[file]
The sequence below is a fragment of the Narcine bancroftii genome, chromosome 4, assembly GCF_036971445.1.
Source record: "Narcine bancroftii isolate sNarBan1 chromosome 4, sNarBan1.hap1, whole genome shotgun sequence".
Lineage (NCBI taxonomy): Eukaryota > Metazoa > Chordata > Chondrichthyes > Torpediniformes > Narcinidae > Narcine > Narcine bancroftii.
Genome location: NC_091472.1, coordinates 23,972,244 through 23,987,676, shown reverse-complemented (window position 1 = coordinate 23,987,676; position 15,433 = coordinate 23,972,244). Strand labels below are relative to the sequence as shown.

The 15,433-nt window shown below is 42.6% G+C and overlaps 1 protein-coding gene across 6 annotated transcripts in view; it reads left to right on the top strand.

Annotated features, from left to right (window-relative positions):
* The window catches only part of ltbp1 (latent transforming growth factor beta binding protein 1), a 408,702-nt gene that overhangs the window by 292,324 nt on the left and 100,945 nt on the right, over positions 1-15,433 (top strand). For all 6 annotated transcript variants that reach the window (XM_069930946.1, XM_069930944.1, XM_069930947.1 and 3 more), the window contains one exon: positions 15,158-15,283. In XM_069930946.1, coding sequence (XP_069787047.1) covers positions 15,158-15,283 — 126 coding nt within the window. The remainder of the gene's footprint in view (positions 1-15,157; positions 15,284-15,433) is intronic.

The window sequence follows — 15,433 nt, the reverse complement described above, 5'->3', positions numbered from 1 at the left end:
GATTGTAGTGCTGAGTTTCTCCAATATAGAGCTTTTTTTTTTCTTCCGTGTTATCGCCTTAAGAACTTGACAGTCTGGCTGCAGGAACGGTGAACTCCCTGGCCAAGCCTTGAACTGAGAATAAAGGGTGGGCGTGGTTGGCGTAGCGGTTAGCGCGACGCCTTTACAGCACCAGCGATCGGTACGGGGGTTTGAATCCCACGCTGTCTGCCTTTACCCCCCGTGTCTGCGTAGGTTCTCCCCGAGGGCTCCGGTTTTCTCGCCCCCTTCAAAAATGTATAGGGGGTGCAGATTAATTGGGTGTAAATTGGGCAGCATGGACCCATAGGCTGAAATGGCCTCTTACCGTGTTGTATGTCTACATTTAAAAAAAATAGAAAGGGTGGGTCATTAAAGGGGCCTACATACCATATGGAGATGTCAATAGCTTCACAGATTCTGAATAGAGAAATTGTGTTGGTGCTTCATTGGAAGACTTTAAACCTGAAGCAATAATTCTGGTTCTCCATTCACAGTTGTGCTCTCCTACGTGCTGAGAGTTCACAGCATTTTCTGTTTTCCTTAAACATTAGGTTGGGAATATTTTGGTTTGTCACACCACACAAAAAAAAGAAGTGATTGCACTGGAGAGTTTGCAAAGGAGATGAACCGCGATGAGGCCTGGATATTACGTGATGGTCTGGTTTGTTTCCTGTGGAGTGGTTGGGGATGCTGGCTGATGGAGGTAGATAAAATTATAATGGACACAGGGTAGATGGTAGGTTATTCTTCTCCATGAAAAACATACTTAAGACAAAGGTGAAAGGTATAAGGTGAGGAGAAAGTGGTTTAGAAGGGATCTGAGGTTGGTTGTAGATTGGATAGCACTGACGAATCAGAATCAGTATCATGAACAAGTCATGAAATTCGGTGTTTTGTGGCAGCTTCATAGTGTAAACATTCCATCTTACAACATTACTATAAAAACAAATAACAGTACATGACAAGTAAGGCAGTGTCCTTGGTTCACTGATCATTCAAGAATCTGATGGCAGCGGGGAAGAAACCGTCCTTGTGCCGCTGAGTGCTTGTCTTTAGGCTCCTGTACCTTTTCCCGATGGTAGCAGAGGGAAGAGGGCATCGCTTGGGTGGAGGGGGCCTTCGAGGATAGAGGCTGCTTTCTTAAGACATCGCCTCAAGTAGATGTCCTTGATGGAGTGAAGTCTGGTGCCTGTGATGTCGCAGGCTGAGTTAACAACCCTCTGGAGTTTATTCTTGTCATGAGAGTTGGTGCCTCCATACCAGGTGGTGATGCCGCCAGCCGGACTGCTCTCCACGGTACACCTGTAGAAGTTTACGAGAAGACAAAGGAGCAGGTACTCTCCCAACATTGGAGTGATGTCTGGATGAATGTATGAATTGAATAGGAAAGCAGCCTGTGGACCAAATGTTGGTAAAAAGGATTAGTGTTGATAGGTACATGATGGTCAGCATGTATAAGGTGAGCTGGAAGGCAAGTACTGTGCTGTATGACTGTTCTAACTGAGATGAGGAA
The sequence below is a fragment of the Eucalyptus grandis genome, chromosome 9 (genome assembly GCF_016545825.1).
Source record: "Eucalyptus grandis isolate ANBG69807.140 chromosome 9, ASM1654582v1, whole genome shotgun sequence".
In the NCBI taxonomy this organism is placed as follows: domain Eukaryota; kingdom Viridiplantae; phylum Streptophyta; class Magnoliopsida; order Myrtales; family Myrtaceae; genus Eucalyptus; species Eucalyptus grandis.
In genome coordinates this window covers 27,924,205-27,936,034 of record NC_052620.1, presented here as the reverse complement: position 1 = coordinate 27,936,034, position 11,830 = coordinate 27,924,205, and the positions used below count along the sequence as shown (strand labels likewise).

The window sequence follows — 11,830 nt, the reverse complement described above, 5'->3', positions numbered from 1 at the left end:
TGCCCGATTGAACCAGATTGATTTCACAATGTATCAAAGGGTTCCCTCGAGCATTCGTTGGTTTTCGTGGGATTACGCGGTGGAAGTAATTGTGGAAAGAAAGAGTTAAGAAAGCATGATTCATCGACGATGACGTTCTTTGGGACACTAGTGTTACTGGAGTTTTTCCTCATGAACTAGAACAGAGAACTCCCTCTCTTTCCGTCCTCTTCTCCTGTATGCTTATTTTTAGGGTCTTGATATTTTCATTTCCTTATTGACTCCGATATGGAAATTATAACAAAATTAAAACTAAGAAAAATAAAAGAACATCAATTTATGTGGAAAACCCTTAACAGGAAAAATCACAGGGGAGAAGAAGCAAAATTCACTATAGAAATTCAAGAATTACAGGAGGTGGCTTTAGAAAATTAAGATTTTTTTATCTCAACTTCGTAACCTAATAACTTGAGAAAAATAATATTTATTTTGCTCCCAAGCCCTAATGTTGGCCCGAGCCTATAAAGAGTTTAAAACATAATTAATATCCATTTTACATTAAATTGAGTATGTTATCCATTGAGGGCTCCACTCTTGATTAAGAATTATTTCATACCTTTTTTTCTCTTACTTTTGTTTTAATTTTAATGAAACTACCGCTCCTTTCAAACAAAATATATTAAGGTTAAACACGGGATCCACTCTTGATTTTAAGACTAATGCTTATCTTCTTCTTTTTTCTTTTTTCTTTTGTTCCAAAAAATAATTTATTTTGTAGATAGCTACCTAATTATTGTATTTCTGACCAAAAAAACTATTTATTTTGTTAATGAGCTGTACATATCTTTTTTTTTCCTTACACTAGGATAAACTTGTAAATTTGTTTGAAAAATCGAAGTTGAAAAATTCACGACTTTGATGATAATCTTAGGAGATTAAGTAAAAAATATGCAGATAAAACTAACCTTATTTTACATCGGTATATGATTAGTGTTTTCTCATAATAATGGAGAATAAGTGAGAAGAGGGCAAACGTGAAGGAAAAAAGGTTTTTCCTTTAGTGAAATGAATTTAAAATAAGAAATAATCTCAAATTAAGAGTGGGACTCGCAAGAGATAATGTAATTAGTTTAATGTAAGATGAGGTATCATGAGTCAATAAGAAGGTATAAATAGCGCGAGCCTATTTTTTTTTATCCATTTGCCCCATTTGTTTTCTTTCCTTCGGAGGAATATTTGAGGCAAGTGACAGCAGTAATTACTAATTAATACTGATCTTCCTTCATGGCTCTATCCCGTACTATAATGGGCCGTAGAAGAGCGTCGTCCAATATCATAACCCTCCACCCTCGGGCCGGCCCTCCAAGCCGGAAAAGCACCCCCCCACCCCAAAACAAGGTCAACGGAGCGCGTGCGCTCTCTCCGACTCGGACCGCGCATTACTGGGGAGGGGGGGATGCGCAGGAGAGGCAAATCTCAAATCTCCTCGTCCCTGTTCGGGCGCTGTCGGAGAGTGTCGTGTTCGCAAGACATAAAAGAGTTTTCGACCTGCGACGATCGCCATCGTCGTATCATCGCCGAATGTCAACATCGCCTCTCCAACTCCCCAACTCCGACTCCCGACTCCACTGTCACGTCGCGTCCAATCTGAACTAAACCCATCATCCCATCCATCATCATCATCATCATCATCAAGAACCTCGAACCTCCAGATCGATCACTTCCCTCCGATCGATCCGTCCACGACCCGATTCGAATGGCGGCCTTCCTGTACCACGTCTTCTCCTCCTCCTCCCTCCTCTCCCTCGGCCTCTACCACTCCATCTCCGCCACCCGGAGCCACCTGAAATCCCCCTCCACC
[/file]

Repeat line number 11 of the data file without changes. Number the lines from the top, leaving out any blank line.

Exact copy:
Source record: "Eucalyptus grandis isolate ANBG69807.140 chromosome 9, ASM1654582v1, whole genome shotgun sequence".